(Repeats to remove extraneous characters from headline.)
(Reuters) - While the pace of the global equity rally has waned in recent weeks, world shares have a better chance of climbing again if history repeats itself.
MSCI’s gauge of stocks across the globe has delivered an average gain of 2.6% in the month of April in the last 19 years, the highest compared with other months of the year.
It was followed by November’s 1.7% gain and July’s 1.1%, according to the data.
Graphic: MSCI World index's April gains
“April tends to be a strong month for risk assets, with monthly returns statistically significant across major markets, said Andrew Sheets, a strategist at Morgan Stanley, adding that higher dividend payments could be a reason behind this rise in shares in the month.
“The April month could be an important tactical window for investors to take on beta, before heading into a possibly quieter summer period,” he said.
The MSCI World index rose just 4.1% in the Jan-Mar quarter, the lowest in a year, as global shares were pressured by growing concerns about hiccups in vaccine rollouts and a fresh wave of coronavirus infections, particularly in Europe.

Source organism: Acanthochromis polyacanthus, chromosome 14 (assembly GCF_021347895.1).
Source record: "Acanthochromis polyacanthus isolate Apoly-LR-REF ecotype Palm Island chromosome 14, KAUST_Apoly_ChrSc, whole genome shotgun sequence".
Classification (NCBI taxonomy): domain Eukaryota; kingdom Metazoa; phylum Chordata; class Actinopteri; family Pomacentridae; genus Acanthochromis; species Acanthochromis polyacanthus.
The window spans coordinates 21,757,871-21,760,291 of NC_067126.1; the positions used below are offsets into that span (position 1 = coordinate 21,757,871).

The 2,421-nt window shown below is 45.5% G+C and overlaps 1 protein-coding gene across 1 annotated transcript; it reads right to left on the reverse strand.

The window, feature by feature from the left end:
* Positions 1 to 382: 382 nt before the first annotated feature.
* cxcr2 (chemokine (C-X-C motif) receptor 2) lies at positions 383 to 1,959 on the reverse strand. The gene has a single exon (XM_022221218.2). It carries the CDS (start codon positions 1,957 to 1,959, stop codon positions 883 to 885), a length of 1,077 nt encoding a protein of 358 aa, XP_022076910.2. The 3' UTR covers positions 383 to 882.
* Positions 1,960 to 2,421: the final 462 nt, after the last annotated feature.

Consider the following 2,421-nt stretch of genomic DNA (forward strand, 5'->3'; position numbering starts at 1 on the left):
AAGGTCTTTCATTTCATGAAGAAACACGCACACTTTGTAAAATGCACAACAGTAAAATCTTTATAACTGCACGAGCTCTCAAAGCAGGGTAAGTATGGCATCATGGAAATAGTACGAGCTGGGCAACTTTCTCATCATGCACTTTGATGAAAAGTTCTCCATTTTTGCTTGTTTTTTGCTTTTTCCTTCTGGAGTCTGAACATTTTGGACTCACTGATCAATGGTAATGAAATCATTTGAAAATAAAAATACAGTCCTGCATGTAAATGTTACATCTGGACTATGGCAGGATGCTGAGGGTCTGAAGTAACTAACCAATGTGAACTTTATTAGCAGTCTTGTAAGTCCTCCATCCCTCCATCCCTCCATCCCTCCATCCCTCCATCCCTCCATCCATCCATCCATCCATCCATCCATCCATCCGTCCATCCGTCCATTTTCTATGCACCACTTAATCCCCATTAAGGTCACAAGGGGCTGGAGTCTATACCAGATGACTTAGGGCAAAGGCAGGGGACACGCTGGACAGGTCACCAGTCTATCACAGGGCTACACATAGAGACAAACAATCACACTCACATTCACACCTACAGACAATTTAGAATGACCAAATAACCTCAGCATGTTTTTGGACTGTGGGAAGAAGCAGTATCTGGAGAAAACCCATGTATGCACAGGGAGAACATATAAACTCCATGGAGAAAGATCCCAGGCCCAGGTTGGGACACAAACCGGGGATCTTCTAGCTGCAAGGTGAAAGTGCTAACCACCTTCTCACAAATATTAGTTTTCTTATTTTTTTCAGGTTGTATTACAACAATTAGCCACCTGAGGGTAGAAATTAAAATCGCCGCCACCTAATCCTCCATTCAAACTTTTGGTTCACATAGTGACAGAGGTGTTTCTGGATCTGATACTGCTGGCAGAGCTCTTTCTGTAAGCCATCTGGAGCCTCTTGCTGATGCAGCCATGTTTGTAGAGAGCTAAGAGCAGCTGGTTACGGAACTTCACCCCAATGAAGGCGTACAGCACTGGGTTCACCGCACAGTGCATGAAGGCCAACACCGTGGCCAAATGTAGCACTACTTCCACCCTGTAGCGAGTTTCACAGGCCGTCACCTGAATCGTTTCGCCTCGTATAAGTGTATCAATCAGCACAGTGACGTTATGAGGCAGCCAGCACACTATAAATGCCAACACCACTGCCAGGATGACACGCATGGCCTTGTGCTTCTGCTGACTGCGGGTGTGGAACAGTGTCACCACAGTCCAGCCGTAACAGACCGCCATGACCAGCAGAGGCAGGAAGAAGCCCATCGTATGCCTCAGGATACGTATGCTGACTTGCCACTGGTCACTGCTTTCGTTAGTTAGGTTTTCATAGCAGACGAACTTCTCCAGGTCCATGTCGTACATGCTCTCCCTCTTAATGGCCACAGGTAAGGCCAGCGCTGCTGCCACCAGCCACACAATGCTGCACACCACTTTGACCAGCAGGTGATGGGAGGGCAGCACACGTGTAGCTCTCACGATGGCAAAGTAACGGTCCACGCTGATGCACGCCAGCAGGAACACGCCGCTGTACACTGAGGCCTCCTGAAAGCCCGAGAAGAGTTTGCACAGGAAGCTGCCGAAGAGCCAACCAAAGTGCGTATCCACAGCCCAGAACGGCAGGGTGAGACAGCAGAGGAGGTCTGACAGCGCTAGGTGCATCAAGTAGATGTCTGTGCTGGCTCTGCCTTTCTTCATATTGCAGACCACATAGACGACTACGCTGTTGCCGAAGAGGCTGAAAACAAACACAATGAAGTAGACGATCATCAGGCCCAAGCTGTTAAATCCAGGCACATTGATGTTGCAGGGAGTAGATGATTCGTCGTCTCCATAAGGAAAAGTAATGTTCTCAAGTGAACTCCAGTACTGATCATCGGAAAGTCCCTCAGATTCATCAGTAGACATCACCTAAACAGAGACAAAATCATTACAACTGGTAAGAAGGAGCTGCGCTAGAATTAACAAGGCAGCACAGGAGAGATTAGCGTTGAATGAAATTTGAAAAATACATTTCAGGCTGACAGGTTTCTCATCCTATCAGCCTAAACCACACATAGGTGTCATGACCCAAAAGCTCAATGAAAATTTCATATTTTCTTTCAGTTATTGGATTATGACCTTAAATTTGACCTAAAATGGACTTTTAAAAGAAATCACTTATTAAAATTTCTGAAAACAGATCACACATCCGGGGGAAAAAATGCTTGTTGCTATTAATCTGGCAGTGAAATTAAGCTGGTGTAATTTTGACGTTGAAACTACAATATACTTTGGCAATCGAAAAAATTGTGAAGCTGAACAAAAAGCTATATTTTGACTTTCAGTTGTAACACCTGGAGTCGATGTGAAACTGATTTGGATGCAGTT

Some analysts said higher corporate profits could boost stock prices this month, with factories across Europe and Asia ramping up production in March.
Paul Sandhu, head of multi-asset quant solutions at BNP Paribas Asset Management, said investors should take this pause in the rally as an opportunity to rebalance their portfolios and buy on dips this month.
Refinitiv data showed global companies’ profits in the March quarter are expected to rise 70%, compared with a year ago, led by a recovery in energy, consumer and mining firms.
Graphic: Expected March quarter profit growth
“April should see good data, strong 1Q earnings, still-modest realised inflation and a pause in the yield move,” said Morgan Stanley’s Sheets.
The MSCI World index was up 0.24% on Thursday, which was the first trading day of the month.
Reporting By Patturaja Murugaboopathy; Editing by Chizu Nomiyama
Our Standards: The Thomson Reuters Trust Principles.